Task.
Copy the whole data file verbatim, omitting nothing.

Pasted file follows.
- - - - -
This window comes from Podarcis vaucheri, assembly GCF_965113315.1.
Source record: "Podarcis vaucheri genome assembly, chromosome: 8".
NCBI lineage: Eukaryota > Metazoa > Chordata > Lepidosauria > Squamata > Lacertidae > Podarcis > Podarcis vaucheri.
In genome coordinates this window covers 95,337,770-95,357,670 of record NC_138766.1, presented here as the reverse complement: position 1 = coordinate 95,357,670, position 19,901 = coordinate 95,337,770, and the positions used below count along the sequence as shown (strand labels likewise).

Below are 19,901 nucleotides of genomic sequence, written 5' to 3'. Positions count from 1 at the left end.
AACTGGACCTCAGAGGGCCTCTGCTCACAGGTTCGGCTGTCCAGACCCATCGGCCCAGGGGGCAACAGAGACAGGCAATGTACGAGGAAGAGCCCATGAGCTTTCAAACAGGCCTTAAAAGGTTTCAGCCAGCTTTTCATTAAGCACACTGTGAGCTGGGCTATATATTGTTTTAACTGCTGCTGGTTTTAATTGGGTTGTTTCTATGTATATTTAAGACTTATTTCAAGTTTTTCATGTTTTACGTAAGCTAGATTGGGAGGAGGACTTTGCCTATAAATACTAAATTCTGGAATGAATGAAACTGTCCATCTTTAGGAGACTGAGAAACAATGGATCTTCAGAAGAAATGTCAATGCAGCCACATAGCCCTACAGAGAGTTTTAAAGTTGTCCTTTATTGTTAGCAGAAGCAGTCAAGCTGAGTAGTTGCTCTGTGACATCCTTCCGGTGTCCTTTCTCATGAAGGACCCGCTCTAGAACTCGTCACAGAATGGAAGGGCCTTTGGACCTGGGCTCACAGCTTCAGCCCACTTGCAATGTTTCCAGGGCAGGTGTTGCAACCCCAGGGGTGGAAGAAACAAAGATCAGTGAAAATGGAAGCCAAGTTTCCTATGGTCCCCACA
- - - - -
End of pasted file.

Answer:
This window comes from Podarcis vaucheri, assembly GCF_965113315.1.
Source record: "Podarcis vaucheri genome assembly, chromosome: 8".
NCBI lineage: Eukaryota > Metazoa > Chordata > Lepidosauria > Squamata > Lacertidae > Podarcis > Podarcis vaucheri.
In genome coordinates this window covers 95,337,770-95,357,670 of record NC_138766.1, presented here as the reverse complement: position 1 = coordinate 95,357,670, position 19,901 = coordinate 95,337,770, and the positions used below count along the sequence as shown (strand labels likewise).

Below are 19,901 nucleotides of genomic sequence, written 5' to 3'. Positions count from 1 at the left end.
AACTGGACCTCAGAGGGCCTCTGCTCACAGGTTCGGCTGTCCAGACCCATCGGCCCAGGGGGCAACAGAGACAGGCAATGTACGAGGAAGAGCCCATGAGCTTTCAAACAGGCCTTAAAAGGTTTCAGCCAGCTTTTCATTAAGCACACTGTGAGCTGGGCTATATATTGTTTTAACTGCTGCTGGTTTTAATTGGGTTGTTTCTATGTATATTTAAGACTTATTTCAAGTTTTTCATGTTTTACGTAAGCTAGATTGGGAGGAGGACTTTGCCTATAAATACTAAATTCTGGAATGAATGAAACTGTCCATCTTTAGGAGACTGAGAAACAATGGATCTTCAGAAGAAATGTCAATGCAGCCACATAGCCCTACAGAGAGTTTTAAAGTTGTCCTTTATTGTTAGCAGAAGCAGTCAAGCTGAGTAGTTGCTCTGTGACATCCTTCCGGTGTCCTTTCTCATGAAGGACCCGCTCTAGAACTCGTCACAGAATGGAAGGGCCTTTGGACCTGGGCTCACAGCTTCAGCCCACTTGCAATGTTTCCAGGGCAGGTGTTGCAACCCCAGGGGTGGAAGAAACAAAGATCAGTGAAAATGGAAGCCAAGTTTCCTATGGTCCCCACA